Have you ever read a book which seemed interesting while you were reading it – and then as time went on after finishing it, you find yourself thinking about it more and more frequently?
|The French have a certain je ne sais quoi!|
That’s been happening to me recently, ever since the Fashionista lent me Lessons from Madame Chic. Normally I find ‘self-help’ and ‘lifestyle’ books quite fun to read, but I don’t take a lot away from them. Madame Chic has proved quite different though. I’ve been thinking about it a lot ever since.
The basic premise of the book is ideas on how to incorporate the outlook of the cultured (read: classic, old-school) Frenchwoman into your life. The author, Jennifer Scott, lived in Paris during her college days and ever since has been attempting to follow the principles she learned, as well as share them with others.
One of her lessons is to edit one’s wardrobe severely. Basically, she tells us, one should sort through whatever one wears, removing items which are never worn for whatever reason (unflattering fit and color, discomfort, boredom, etc.). Once this process is done, what remains should constitute what she refers to as a ‘capsule wardrobe.’ Everything in it should make the owner feel and look amazing, plus reflect her personal style.
Due to that last requirement, the capsule wardrobe has to be reevaluated regularly to ensure that it’s still current with your tastes and position in life. E.g.: if you used to be a businesswoman but now are a stay-at-home mom, you may have to clear out a lot of tailored suits in favor of more practical items.
Of course, there’s also the issue of age. As we get older and enter new phases of our lives, often the way we want to look changes as well. The soft, fluttery fashions of girlhood give way to the sleek look of a working-woman; that yields perhaps to the ease which a mother needs, only finally to be replaced by the classic style of a ‘woman of a certain age.’
Anyway, all this explanation is leading me to make the point that I’ve been on the cusp of a style change in my wardrobe lately. I’m transitioning from my old style – what I referred to as ‘gypsy-chic’: tailored but with a liberal sprinkling of flowing skirts and colorful scarves – to something new. It’s an enjoyable process, even if I do have to resist the urge to clear out my whole wardrobe at one sweep and purchase everything new. I guess at this point I might call the look I’m aiming for ‘jazzy smart’…fun, unexpected touches on top of a very classic silhouette.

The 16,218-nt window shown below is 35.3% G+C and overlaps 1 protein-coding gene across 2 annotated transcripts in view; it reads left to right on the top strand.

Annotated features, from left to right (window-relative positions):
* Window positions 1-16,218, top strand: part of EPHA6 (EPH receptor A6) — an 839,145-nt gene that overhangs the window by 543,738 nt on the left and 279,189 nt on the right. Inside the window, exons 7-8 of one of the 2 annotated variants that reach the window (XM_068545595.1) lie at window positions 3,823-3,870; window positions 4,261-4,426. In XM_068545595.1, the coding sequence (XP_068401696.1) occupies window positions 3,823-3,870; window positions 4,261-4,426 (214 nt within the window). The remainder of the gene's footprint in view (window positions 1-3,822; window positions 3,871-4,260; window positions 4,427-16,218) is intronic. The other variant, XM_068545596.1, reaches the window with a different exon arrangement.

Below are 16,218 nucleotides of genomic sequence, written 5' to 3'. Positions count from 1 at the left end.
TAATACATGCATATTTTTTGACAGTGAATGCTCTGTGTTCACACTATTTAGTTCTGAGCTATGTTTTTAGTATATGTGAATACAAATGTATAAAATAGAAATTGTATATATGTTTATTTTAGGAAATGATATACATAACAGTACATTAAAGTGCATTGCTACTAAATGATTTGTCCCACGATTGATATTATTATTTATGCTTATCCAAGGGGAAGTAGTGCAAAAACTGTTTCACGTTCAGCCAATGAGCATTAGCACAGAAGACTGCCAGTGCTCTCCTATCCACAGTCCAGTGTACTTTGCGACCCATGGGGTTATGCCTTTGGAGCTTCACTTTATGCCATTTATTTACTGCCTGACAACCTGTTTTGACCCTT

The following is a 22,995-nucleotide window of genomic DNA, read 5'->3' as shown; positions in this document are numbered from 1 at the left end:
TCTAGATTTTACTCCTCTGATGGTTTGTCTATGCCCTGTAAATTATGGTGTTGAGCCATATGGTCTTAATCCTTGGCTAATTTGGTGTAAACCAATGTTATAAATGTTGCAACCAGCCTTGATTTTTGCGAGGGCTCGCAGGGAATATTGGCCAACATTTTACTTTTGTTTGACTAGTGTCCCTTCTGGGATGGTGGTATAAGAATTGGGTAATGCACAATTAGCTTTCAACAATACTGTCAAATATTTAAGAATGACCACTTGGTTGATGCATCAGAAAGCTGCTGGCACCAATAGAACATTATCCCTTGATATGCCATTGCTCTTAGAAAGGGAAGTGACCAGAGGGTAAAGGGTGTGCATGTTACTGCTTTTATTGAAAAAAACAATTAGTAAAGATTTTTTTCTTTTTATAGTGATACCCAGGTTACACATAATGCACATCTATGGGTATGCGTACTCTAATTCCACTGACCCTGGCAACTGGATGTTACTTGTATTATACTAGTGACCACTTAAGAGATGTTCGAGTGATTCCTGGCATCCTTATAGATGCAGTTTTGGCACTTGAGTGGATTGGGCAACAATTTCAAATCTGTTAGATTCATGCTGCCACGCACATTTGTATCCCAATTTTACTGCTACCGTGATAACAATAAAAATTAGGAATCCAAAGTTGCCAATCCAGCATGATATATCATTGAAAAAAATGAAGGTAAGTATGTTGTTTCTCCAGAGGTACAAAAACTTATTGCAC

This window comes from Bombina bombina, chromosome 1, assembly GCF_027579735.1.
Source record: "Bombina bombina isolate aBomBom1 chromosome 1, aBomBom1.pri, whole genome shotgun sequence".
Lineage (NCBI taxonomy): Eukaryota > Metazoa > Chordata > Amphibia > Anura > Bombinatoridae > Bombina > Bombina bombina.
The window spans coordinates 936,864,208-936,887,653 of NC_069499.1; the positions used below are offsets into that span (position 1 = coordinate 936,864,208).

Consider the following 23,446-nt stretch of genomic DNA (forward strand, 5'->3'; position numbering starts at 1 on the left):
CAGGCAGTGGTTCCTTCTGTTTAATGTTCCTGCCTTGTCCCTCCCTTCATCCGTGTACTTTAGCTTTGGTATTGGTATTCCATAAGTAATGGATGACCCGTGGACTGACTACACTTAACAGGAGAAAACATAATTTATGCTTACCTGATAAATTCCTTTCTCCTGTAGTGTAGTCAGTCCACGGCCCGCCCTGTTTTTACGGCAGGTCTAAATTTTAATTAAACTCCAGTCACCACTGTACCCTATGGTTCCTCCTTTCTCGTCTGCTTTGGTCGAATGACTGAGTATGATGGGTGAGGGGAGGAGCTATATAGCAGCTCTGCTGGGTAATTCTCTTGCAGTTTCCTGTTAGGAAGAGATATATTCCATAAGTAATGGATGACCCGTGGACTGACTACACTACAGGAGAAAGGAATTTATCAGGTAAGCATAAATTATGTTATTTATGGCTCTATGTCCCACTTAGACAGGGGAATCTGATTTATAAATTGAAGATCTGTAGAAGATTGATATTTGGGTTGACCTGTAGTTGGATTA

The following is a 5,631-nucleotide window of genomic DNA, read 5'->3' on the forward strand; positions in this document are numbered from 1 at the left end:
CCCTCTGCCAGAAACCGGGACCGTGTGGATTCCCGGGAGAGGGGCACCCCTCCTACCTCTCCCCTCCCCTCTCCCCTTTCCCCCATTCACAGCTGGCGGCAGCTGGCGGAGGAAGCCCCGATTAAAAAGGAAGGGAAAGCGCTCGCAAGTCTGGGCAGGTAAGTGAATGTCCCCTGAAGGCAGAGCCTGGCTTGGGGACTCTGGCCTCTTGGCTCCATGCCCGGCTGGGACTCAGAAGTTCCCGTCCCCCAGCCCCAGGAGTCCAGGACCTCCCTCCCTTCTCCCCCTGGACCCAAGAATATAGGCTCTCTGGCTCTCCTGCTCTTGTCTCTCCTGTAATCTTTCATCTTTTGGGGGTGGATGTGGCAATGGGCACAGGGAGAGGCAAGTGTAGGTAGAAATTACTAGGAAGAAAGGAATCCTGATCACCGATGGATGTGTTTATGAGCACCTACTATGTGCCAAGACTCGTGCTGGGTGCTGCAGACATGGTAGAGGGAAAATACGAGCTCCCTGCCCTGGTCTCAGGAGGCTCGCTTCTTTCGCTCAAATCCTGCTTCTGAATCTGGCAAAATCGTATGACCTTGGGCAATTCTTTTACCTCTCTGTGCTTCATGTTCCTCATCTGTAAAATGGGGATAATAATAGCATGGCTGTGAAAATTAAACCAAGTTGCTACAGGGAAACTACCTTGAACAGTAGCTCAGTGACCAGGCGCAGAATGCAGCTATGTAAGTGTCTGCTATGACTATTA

So at this point, you may be wondering why I am talking about fashion. Well, first of all, this is the blog of me, the writer with 1000 interests. I’m likely to talk about almost anything!
More relevantly, however, I was thinking last night, after a shopping trip yesterday when I found a lovely new sweater and dress, that editing one’s wardrobe is not much different from editing one’s fiction. When I started writing, I was extremely inclined to a florid, complex style. This applied across the board, in both poetry and prose.
In the past year, though, as I’ve been editing The Art of Dying, and writing occasional poetry, I’ve discovered that I my taste is swinging dramatically toward something clean and clear: description without extravagance, which leaves room for the reader’s mind to play.
That makes a big difference in how I approach my stories. For example, House of Mirrors, which I finished last summer, had a word count only half as large as The Art of Dying in its original form. My recent poems, also, have only been around 30 lines, instead of 60-100 as poems from a couple of years ago were. My whole aim has been to include more valuable content in fewer words. It’s an exciting challenge.
|I've even been updating with jazzy furniture!|
I think there can be a temptation to settle down as a person and become content with the status quo. This applies across the board, with fashion choices, life choices, writing choices, or what have you. This tendency, while perfectly understandable, is rather dangerous, I think.
See, I find that complacency ends up slowly turning into regression. If we take ourselves for granted, we eventually lose our identity. The hard work we might have exerted in the past goes to waste as we let ourselves sit and get flabby. Only by constantly reevaluating the places we’ve reached in life and then working to get to somewhere even better do we maintain our hard-won personal accomplishments.
Editing turns out not to apply to writers, it seems! I guess we all have to have the editor’s outlook for our whole life. It might seem hard, but I find that it really pays off in the end.